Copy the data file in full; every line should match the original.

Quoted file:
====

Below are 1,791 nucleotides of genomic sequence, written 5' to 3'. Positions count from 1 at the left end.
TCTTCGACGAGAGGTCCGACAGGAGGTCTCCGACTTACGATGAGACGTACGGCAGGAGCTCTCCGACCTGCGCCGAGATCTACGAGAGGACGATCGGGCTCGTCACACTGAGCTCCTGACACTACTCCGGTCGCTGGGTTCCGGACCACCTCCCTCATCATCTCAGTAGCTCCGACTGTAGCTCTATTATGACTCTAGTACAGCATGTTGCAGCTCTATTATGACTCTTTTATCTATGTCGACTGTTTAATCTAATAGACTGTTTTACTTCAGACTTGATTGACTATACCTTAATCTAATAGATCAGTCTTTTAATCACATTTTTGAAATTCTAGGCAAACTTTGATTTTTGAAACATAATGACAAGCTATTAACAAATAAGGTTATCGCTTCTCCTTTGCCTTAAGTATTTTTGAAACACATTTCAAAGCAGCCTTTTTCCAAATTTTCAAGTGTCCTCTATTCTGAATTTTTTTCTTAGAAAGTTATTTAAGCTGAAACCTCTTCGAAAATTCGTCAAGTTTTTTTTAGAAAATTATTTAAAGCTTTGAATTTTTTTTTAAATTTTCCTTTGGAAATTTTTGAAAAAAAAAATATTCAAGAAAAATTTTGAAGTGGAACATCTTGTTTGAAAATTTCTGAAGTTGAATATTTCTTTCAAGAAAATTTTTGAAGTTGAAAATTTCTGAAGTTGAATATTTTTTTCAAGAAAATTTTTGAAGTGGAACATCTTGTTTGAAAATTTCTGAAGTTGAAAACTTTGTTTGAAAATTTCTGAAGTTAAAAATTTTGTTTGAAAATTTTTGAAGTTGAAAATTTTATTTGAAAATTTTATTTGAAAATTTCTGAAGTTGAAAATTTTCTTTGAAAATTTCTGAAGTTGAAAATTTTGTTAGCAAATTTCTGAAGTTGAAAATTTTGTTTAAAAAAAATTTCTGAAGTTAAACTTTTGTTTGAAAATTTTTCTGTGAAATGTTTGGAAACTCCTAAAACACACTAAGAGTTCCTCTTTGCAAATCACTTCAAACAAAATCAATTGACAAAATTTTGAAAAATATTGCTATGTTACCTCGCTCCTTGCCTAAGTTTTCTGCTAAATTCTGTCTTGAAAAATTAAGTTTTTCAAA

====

Below are 1,791 nucleotides of genomic sequence, written 5' to 3'. Positions count from 1 at the left end.
TCTTCGACGAGAGGTCCGACAGGAGGTCTCCGACTTACGATGAGACGTACGGCAGGAGCTCTCCGACCTGCGCCGAGATCTACGAGAGGACGATCGGGCTCGTCACACTGAGCTCCTGACACTACTCCGGTCGCTGGGTTCCGGACCACCTCCCTCATCATCTCAGTAGCTCCGACTGTAGCTCTATTATGACTCTAGTACAGCATGTTGCAGCTCTATTATGACTCTTTTATCTATGTCGACTGTTTAATCTAATAGACTGTTTTACTTCAGACTTGATTGACTATACCTTAATCTAATAGATCAGTCTTTTAATCACATTTTTGAAATTCTAGGCAAACTTTGATTTTTGAAACATAATGACAAGCTATTAACAAATAAGGTTATCGCTTCTCCTTTGCCTTAAGTATTTTTGAAACACATTTCAAAGCAGCCTTTTTCCAAATTTTCAAGTGTCCTCTATTCTGAATTTTTTTCTTAGAAAGTTATTTAAGCTGAAACCTCTTCGAAAATTCGTCAAGTTTTTTTTAGAAAATTATTTAAAGCTTTGAATTTTTTTTTAAATTTTCCTTTGGAAATTTTTGAAAAAAAAAATATTCAAGAAAAATTTTGAAGTGGAACATCTTGTTTGAAAATTTCTGAAGTTGAATATTTCTTTCAAGAAAATTTTTGAAGTTGAAAATTTCTGAAGTTGAATATTTTTTTCAAGAAAATTTTTGAAGTGGAACATCTTGTTTGAAAATTTCTGAAGTTGAAAACTTTGTTTGAAAATTTCTGAAGTTAAAAATTTTGTTTGAAAATTTTTGAAGTTGAAAATTTTATTTGAAAATTTTATTTGAAAATTTCTGAAGTTGAAAATTTTCTTTGAAAATTTCTGAAGTTGAAAATTTTGTTAGCAAATTTCTGAAGTTGAAAATTTTGTTTAAAAAAAATTTCTGAAGTTAAACTTTTGTTTGAAAATTTTTCTGTGAAATGTTTGGAAACTCCTAAAACACACTAAGAGTTCCTCTTTGCAAATCACTTCAAACAAAATCAATTGACAAAATTTTGAAAAATATTGCTATGTTACCTCGCTCCTTGCCTAAGTTTTCTGCTAAATTCTGTCTTGAAAAATTAAGTTTTTCAAA